Star Trek V – The Final Frontier: It is easy to hate on this Shatner helmed Trek adventure (Jokey yet unfunny one liners, horrible God hunting concept, cheap effects, awkward Scotty/Uhura love pecks, Uhura naked fan dance) but at the same time this is the closest film to capture the tone of the original series. And it's the only movie to truly focus on the trilogy of Kirk, Spock, & McCoy. The Row Row Row Your Boat campfire sequence warms my heart; their bickering in the brig is classic Trek and the flashback/visions for both McCoy and Spock are rather brilliant character beats. Is this really the worst of the Star Trek films? Watch it again. Then watch The Undiscovered Country and Nemesis and I dare you to crap on The Final Frontier.  One of the highlights of this year's Shat Attack was hearing several haters rethink their opinion on the fifth film.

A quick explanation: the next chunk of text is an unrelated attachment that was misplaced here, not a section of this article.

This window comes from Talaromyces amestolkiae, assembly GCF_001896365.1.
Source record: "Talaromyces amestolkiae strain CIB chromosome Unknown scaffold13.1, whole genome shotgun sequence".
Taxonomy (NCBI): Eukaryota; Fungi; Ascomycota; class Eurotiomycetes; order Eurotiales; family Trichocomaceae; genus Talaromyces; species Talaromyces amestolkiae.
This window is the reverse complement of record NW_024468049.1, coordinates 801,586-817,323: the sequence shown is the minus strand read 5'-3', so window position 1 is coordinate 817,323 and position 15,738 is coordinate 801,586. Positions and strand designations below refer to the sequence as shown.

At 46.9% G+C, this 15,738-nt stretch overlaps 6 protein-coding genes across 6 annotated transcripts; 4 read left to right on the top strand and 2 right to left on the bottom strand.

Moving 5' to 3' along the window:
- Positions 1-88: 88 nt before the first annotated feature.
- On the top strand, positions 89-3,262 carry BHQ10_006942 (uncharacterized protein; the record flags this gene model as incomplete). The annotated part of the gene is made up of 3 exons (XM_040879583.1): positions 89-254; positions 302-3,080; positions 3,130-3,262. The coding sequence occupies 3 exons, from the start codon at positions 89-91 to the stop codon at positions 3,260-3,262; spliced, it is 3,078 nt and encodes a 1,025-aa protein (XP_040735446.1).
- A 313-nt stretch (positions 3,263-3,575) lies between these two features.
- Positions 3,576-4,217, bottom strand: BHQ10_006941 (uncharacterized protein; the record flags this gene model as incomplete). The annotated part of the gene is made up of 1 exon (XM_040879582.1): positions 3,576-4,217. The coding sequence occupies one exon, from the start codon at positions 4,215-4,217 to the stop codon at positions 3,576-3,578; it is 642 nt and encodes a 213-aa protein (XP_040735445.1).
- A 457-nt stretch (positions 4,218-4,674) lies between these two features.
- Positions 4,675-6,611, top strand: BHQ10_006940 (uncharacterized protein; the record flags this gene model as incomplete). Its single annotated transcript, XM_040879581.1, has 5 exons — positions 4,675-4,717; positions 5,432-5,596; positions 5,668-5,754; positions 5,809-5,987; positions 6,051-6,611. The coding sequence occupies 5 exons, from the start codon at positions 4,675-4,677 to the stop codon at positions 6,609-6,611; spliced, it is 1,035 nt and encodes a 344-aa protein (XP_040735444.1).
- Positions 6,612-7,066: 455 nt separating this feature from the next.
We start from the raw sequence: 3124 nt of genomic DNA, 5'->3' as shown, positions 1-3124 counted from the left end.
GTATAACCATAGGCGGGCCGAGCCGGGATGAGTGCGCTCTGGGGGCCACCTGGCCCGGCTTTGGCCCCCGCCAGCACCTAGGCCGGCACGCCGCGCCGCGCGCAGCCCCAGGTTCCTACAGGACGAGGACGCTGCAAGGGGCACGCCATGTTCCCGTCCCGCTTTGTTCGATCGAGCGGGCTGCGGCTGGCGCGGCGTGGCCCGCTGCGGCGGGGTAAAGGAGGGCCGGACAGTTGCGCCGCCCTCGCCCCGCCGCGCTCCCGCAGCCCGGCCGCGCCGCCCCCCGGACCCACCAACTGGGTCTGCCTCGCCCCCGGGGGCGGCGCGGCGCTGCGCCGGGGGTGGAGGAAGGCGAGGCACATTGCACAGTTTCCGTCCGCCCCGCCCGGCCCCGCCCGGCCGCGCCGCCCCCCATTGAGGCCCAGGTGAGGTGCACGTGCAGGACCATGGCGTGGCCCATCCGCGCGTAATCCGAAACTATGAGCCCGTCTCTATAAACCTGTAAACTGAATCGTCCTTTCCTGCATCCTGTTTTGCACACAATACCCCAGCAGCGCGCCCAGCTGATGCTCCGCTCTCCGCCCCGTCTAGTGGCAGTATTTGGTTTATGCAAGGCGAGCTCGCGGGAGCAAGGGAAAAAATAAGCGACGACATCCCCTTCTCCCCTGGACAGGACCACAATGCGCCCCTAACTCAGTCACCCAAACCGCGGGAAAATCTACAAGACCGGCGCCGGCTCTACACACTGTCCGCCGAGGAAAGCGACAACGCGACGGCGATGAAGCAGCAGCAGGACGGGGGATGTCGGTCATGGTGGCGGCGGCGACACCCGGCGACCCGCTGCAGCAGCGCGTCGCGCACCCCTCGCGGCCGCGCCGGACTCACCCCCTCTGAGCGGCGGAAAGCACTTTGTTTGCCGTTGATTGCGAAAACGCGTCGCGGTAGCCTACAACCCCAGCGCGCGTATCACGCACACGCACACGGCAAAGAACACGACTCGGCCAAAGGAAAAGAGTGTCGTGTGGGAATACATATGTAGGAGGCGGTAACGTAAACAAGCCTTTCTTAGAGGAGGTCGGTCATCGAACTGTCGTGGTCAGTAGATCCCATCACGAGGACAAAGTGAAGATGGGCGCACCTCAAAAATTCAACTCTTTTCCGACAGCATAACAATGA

The Captains: Obviously, your enjoyment of this documentary depends on how much you love Star Trek and since I LOVE STAR TREK I seriously enjoyed this weird scramble of interviews starring everyone's favorite Captains (including Star Trek VI's Christopher Plummer, but not Star Trek VI's George Takai). It's loads of fun even when its incredibly awkward with the mellow jazz philosophy of Avery Brooks or Shatner's own thematic question steering. The best bits involve Patrick Stewart and Scott Bakula opening up about job vs. family--for brief moments some serious stuff gets discussed, and the rest of it is just light, frothy Trekkie fun. Sure, it's a all ego. But what else do you expect from The Shat.  I will say that this was the film during Shat Attack V that sent people on their way.  The credits rolled around 2AM early Friday morning and the remaining half dozen Shat Attackers stuck it out for...